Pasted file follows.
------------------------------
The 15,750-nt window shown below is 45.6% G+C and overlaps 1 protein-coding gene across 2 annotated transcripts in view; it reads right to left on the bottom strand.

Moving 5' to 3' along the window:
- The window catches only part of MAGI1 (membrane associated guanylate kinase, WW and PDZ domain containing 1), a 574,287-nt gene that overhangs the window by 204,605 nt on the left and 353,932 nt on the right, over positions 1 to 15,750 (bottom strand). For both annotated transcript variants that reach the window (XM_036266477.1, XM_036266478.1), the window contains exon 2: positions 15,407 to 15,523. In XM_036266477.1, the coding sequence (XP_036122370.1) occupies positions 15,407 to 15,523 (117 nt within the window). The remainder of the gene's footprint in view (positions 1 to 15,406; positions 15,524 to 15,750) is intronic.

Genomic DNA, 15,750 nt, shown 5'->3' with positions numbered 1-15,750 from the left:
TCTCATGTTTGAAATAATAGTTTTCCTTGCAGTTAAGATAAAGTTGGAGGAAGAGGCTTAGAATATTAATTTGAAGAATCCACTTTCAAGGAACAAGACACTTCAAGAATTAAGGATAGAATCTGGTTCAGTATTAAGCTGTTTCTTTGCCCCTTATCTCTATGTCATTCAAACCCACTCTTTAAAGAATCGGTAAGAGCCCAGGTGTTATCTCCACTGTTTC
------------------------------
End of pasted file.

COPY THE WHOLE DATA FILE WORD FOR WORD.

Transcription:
The 15,750-nt window shown below is 45.6% G+C and overlaps 1 protein-coding gene across 2 annotated transcripts in view; it reads right to left on the bottom strand.

Moving 5' to 3' along the window:
- The window catches only part of MAGI1 (membrane associated guanylate kinase, WW and PDZ domain containing 1), a 574,287-nt gene that overhangs the window by 204,605 nt on the left and 353,932 nt on the right, over positions 1 to 15,750 (bottom strand). For both annotated transcript variants that reach the window (XM_036266477.1, XM_036266478.1), the window contains exon 2: positions 15,407 to 15,523. In XM_036266477.1, the coding sequence (XP_036122370.1) occupies positions 15,407 to 15,523 (117 nt within the window). The remainder of the gene's footprint in view (positions 1 to 15,406; positions 15,524 to 15,750) is intronic.

Genomic DNA, 15,750 nt, shown 5'->3' with positions numbered 1-15,750 from the left:
TCTCATGTTTGAAATAATAGTTTTCCTTGCAGTTAAGATAAAGTTGGAGGAAGAGGCTTAGAATATTAATTTGAAGAATCCACTTTCAAGGAACAAGACACTTCAAGAATTAAGGATAGAATCTGGTTCAGTATTAAGCTGTTTCTTTGCCCCTTATCTCTATGTCATTCAAACCCACTCTTTAAAGAATCGGTAAGAGCCCAGGTGTTATCTCCACTGTTTC